4. 3D Graphics and Spatial Web

Web 3.0 is often referred to as the Spatial Web as it seeks to blur the boundary between the physical and digital worlds by revolutionizing graphics technology to create three-dimensional (3D) virtual worlds. 3D offers a new level of immersion that has far-reaching applications in various fields, including real estate, health, e-commerce, and gaming. 

What Are Examples of Web 3.0?

Decentralized Apps (dApps)

These tools are similar to traditional applications but run decentralized, thanks to the power of blockchain technology and smart contracts. dApps are open-source, unable to be controlled by a single entity, and feature public data and records while relying on a cryptographic token for network security. dApps remain popular as they are censorship-resistant, can still function even if a portion of the network goes down, and are a unique way to get involved with the crypto world. Many dApps run on Ethereum, with popular options including Uniswap, Compound, and Decentraland. Many of these platforms also feature their own Web 3.0 cryptocurrencies.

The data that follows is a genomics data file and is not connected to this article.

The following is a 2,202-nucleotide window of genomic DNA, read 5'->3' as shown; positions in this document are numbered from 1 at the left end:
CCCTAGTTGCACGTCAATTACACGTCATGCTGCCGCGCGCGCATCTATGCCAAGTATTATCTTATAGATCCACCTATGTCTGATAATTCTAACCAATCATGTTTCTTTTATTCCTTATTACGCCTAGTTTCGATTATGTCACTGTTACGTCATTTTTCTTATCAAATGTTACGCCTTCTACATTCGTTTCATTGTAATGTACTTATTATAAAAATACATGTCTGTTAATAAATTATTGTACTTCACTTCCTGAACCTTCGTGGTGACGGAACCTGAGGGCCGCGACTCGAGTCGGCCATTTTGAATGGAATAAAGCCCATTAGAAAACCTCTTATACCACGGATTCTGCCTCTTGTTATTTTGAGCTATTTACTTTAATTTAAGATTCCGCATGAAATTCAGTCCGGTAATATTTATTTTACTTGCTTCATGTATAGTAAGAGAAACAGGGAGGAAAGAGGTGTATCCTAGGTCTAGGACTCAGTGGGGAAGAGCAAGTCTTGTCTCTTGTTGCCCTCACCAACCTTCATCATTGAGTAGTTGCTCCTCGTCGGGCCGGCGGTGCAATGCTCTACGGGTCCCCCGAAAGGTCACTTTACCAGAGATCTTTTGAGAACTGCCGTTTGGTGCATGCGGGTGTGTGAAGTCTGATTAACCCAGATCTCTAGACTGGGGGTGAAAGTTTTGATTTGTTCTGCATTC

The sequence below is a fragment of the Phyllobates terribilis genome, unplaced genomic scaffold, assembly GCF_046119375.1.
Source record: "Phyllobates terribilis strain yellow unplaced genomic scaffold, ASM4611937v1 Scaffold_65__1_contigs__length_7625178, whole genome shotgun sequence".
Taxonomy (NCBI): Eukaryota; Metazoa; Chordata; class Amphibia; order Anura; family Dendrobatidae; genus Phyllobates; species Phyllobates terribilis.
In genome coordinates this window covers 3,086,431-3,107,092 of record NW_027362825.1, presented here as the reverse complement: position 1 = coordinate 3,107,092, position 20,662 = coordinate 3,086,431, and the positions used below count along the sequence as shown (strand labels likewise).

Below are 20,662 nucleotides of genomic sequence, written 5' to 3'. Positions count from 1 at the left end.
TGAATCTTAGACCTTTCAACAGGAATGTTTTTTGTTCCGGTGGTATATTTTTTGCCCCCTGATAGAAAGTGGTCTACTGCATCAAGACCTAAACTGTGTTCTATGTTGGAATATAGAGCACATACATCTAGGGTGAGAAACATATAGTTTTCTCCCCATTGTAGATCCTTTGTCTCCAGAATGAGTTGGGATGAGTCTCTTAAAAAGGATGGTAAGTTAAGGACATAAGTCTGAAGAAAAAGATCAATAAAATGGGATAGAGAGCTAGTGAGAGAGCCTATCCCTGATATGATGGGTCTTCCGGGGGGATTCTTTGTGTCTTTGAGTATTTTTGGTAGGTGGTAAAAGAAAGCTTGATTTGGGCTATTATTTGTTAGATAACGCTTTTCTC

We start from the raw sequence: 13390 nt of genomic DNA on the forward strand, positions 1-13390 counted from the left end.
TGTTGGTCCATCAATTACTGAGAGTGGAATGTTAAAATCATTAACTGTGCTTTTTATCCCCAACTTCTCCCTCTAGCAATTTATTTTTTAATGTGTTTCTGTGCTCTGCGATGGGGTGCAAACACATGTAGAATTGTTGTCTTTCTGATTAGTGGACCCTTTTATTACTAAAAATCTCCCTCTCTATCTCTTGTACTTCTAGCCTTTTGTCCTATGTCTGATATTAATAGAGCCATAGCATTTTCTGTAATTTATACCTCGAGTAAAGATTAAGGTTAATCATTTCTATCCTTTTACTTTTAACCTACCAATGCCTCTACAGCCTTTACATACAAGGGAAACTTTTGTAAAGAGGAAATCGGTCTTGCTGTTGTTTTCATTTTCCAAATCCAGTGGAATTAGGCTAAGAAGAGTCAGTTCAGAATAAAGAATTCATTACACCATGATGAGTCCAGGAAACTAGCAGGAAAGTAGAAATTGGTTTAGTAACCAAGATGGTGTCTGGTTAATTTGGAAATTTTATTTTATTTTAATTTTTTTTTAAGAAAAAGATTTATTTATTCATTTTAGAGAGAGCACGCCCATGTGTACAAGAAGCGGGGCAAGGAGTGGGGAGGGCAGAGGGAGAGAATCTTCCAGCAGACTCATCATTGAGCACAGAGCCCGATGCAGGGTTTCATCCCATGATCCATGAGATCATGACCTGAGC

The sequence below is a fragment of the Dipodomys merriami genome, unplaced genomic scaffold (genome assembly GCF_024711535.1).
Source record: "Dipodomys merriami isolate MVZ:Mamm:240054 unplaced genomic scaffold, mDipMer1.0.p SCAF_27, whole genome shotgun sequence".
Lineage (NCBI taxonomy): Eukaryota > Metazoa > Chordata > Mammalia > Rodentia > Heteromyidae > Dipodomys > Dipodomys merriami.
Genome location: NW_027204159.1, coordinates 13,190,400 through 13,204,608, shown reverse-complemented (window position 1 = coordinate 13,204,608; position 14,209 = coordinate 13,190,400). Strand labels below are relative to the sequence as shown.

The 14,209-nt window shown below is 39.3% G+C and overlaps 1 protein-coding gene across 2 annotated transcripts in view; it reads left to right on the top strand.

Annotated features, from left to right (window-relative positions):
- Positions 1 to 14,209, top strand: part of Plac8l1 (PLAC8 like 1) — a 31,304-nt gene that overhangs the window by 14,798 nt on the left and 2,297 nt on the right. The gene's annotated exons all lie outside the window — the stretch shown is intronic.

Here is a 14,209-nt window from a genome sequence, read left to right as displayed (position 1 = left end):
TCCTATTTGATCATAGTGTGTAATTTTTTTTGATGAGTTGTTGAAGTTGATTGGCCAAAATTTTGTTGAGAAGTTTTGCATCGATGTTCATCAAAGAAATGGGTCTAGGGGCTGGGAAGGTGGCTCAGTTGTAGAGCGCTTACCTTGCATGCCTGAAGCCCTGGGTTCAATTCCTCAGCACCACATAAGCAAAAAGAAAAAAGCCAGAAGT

Decentralized Autonomous Organizations (DAOs)

These entities feature no central leadership and instead operate on a system where community members make decisions and organize around rules enforced by blockchain and smart contracts. DAOs are Internet-native organizations that can be used to help pool funds to pay workers, approve donations to a charity, and even engage in collective venture capital. Notable DAOs include MakerDAO and Yearn Finance, which also have their own Web 3.0 cryptocurrency. 

The Metaverse

VC investor Matthew Ball describes the concept as a “3D version of the Internet and computing at large.” Metaverse users can immerse themselves in a virtual space that’s interactive, hyper-realistic, and filled with custom avatars and digital assets with real-world equivalence. So far, Web 3.0 applications with a metaverse focus, like Decentraland, Axie Infinity, The Sandbox, and Roblox, offer users different access points into the metaverse to game, engage in virtual work, and participate in live entertainment.

Non-Fungible Tokens (NFTs) 

Another Web 3.0 example, NFTs, are unique cryptographic tokens based on blockchain that can represent real-world assets. As they cannot be replicated, NFTs can also function to embody someone’s identity and specific legal rights. They have been heralded as a tool to promote market efficiency by removing intermediaries when transforming a physical asset into a digital one. Popular Web 3.0 crypto projects focusing on NFTs include Bored Ape Yacht Club, CryptoKitties, and CryptoPunks.